I made brief demo videos of typing, mousing, and gaming on the DevTerm keyboard so you can get a sense of it (Twitter will make you scroll down to see these, sorry):
The screen is amusingly wide at 1280x480 pixels, enough for PICO-8 on one side and VS Code, a YouTube tutorial, or the Wiki on the other side. Viewing angles are good, including the most important angle of keeping the device flat on a table surface while seated. The unavoidable geometric distortion does make me wish it had about 10 more degrees of tilt. Maybe I'm getting old, but small type and low contrast color combinations are difficult to read. In a sense, PICO-8 is great for this because its letters are big and chunky compared to some apps at default font sizes.
I have two minor concerns with the display: glare and fingerprints. You'll want to control what light sources are in front of you that might reflect into your eyes. And you might want to carry a microfiber cloth to wipe away smudges. I wonder if a screen protector cut to size might help, though I'd worry about the impact on viewing angle.
You get three USB-A ports, a charging-only USB-C port, a micro HDMI port for an external display, and a standard 1/8" stereo headphone jack. I haven't tested the HDMI port. The headphone jack sounds great. It also has little built-in speakers, with the performance you'd expect for their size. There's no hardware volume control, but X Windows has a volume slider in the menu bar.
The power button is on the front, with subtle lights indicating whether it is turned on or charging. The power button is smart enough to shut down the machine without confusing the OS into thinking it crashed, like some RaspPi power switches do. The default start-up sequence is unceremonious with no Clockwork logo or splash screen, and you might think it didn't work for a few seconds, but after that it boots impressively quickly into X Windows.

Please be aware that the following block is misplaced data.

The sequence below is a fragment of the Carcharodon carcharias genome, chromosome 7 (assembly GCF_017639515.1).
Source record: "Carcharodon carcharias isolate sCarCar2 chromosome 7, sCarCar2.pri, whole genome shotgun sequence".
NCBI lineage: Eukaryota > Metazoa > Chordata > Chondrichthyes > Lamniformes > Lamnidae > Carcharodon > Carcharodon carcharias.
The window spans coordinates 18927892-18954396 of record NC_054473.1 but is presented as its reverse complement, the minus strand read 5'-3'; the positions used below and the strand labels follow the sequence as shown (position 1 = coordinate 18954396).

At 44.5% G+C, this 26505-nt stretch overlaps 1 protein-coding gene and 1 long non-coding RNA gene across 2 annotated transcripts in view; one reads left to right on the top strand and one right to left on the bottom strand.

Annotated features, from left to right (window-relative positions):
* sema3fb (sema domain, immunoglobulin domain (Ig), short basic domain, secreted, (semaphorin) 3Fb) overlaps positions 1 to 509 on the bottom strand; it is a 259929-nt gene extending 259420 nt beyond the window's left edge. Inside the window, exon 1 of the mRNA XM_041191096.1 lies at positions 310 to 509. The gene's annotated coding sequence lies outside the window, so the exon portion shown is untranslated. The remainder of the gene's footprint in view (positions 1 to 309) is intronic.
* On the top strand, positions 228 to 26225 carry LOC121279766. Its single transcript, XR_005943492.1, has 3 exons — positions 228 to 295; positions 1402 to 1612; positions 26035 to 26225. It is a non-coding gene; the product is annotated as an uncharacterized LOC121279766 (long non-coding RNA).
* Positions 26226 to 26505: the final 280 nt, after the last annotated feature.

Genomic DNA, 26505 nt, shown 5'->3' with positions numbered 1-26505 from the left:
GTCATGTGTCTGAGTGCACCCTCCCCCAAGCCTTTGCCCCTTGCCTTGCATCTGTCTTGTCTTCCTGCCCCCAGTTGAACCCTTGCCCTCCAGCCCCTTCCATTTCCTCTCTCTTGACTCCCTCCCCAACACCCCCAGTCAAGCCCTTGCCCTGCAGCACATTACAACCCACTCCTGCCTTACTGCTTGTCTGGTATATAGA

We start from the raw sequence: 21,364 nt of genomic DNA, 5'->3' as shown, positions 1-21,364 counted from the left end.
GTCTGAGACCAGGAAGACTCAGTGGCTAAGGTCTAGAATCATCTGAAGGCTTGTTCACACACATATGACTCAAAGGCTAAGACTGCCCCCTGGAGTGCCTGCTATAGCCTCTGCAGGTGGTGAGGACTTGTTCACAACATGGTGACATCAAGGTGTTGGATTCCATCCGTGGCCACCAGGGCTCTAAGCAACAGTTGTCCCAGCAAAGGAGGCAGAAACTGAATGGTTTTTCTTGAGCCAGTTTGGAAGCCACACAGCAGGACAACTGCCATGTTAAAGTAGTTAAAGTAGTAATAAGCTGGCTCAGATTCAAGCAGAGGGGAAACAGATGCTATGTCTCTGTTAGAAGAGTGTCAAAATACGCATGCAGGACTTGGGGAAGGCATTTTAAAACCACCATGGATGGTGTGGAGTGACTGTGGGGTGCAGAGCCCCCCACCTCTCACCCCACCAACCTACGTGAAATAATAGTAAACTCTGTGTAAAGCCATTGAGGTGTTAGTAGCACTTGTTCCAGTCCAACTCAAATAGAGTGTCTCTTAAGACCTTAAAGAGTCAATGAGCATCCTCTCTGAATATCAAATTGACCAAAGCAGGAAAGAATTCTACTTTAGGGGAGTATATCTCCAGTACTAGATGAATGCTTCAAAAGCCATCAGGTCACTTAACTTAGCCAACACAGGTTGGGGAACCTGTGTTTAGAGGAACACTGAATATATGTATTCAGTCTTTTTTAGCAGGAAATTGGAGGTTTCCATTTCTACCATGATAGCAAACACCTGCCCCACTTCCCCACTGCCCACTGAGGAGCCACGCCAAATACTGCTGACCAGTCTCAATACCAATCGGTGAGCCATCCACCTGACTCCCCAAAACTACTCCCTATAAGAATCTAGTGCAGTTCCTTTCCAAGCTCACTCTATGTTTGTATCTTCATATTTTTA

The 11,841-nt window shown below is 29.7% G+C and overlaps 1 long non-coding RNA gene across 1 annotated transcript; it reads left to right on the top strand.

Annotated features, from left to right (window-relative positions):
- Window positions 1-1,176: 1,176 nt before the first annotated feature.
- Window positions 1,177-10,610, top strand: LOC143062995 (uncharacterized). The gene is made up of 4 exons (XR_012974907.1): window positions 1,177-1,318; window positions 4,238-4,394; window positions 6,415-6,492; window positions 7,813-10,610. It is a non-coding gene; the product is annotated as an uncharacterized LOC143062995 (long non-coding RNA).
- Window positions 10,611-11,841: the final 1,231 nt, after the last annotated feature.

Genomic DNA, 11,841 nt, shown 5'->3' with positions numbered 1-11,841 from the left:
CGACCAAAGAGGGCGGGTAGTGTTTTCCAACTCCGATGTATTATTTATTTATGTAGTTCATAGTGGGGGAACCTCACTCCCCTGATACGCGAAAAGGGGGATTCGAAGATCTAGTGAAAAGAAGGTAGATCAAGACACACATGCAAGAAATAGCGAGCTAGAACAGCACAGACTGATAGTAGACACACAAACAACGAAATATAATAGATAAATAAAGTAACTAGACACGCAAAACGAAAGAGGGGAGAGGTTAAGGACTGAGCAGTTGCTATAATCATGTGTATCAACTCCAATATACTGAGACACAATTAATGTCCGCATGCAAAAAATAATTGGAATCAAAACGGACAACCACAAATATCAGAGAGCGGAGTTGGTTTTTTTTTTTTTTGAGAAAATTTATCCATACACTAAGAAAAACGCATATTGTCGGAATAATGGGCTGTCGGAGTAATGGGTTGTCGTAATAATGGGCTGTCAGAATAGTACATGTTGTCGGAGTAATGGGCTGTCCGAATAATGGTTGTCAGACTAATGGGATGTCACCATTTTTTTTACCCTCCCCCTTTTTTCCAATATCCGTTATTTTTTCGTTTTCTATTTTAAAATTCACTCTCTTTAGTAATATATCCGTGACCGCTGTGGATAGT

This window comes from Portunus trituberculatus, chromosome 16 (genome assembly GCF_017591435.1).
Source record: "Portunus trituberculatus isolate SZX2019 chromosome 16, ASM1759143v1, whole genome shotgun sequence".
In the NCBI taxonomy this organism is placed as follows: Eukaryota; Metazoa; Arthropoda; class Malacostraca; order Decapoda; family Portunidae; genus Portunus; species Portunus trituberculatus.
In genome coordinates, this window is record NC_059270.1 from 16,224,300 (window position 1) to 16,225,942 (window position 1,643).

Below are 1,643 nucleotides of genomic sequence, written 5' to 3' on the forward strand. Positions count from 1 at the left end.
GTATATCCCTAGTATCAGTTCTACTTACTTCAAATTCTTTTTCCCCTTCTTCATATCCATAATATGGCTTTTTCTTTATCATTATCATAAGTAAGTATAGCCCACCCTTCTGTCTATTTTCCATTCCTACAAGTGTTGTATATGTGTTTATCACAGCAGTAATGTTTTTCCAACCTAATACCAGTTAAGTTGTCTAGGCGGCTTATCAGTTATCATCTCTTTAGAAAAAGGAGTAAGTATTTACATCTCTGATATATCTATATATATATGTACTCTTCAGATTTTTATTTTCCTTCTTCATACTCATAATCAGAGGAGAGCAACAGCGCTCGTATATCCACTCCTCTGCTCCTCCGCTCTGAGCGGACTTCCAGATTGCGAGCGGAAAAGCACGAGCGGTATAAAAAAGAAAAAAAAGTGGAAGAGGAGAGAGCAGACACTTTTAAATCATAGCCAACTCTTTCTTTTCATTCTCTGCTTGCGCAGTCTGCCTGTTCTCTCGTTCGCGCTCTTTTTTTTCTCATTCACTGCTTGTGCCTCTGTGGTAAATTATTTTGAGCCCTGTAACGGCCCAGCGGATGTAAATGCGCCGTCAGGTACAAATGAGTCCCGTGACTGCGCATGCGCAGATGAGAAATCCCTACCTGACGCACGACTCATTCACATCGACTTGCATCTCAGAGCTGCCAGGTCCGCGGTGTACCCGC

All software lives on a 16 GB microSD card that's included with the kit and pre-formatted with Raspian Linux. I was very pleased that I didn't need to mess with writing an OS image to the card as with most Raspberry Pi set-ups. You can turn DevTerm on with USB power the moment you finish assembly.
For one last charming flourish, DevTerm includes a built-in 2-1/4" thermal printer. It takes standard calculator thermal paper. Clockwork has a CUPS driver for the printer that you can install so that it works with all standard Linux software. The distinctive orange paper holder is removable and has its own storage cap, and a door covers its access port. Once the novelty of the printer has worn off, you can disconnect it and pretend it isn't there.
DevTerm and PICO-8
Does DevTerm run PICO-8? Of course it does!
You install PICO-8 like you would with any other Raspberry Pi system.
- Open a web browser. (It's the "globe" icon in the Raspian menu bar.)
- If you purchased PICO-8 directly from Lexaloffle, visit https://www.lexaloffle.com/ and sign in with your account. Click your username to open the menu, select Downloads. Locate the PICO-8 Raspberry Pi version, then click "zip" to download. (If you purchased PICO-8 from Humble Bundle, Itch.io, or another vendor, follow their instructions to download the latest Raspberry Pi version.)
- Open the file explorer (the "folder" icon in the Raspian menu bar), then navigate to Downloads to find the file you downloaded. Double-click to open the .zip file, then click the Extract files button and follow the prompts to select a location for the pico-8 folder. I keep mine in the pi home folder.
To launch PICO-8, navigate to the pico-8 folder, double-click the pico8 icon, then click Execute. (The process for adding PICO-8 to the Application menu or the Application Launch Bar is a bit involved, so I won't go into that here.)
Alternatively, you can start PICO-8 from the command line by executing the pico8 command: